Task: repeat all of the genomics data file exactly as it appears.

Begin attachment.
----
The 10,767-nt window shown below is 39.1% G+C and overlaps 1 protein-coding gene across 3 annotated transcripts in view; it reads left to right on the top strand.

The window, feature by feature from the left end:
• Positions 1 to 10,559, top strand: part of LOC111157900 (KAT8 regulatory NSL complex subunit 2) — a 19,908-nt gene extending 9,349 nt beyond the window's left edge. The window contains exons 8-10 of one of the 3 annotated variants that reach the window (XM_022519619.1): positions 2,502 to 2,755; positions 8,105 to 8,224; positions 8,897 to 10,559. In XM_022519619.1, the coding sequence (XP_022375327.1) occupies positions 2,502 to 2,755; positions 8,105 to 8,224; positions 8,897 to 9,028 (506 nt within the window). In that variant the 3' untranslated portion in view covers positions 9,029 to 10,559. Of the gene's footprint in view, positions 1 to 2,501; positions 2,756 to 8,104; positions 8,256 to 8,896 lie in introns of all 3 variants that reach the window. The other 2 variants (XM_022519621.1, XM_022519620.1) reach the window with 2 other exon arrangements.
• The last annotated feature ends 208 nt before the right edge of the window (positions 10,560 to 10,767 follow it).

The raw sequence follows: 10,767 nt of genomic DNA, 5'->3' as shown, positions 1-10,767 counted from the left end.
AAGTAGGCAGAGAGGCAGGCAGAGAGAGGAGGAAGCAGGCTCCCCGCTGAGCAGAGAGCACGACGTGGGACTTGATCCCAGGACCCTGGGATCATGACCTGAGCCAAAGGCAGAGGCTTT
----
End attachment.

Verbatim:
The 10,767-nt window shown below is 39.1% G+C and overlaps 1 protein-coding gene across 3 annotated transcripts in view; it reads left to right on the top strand.

The window, feature by feature from the left end:
• Positions 1 to 10,559, top strand: part of LOC111157900 (KAT8 regulatory NSL complex subunit 2) — a 19,908-nt gene extending 9,349 nt beyond the window's left edge. The window contains exons 8-10 of one of the 3 annotated variants that reach the window (XM_022519619.1): positions 2,502 to 2,755; positions 8,105 to 8,224; positions 8,897 to 10,559. In XM_022519619.1, the coding sequence (XP_022375327.1) occupies positions 2,502 to 2,755; positions 8,105 to 8,224; positions 8,897 to 9,028 (506 nt within the window). In that variant the 3' untranslated portion in view covers positions 9,029 to 10,559. Of the gene's footprint in view, positions 1 to 2,501; positions 2,756 to 8,104; positions 8,256 to 8,896 lie in introns of all 3 variants that reach the window. The other 2 variants (XM_022519621.1, XM_022519620.1) reach the window with 2 other exon arrangements.
• The last annotated feature ends 208 nt before the right edge of the window (positions 10,560 to 10,767 follow it).

The raw sequence follows: 10,767 nt of genomic DNA, 5'->3' as shown, positions 1-10,767 counted from the left end.
AAGTAGGCAGAGAGGCAGGCAGAGAGAGGAGGAAGCAGGCTCCCCGCTGAGCAGAGAGCACGACGTGGGACTTGATCCCAGGACCCTGGGATCATGACCTGAGCCAAAGGCAGAGGCTTT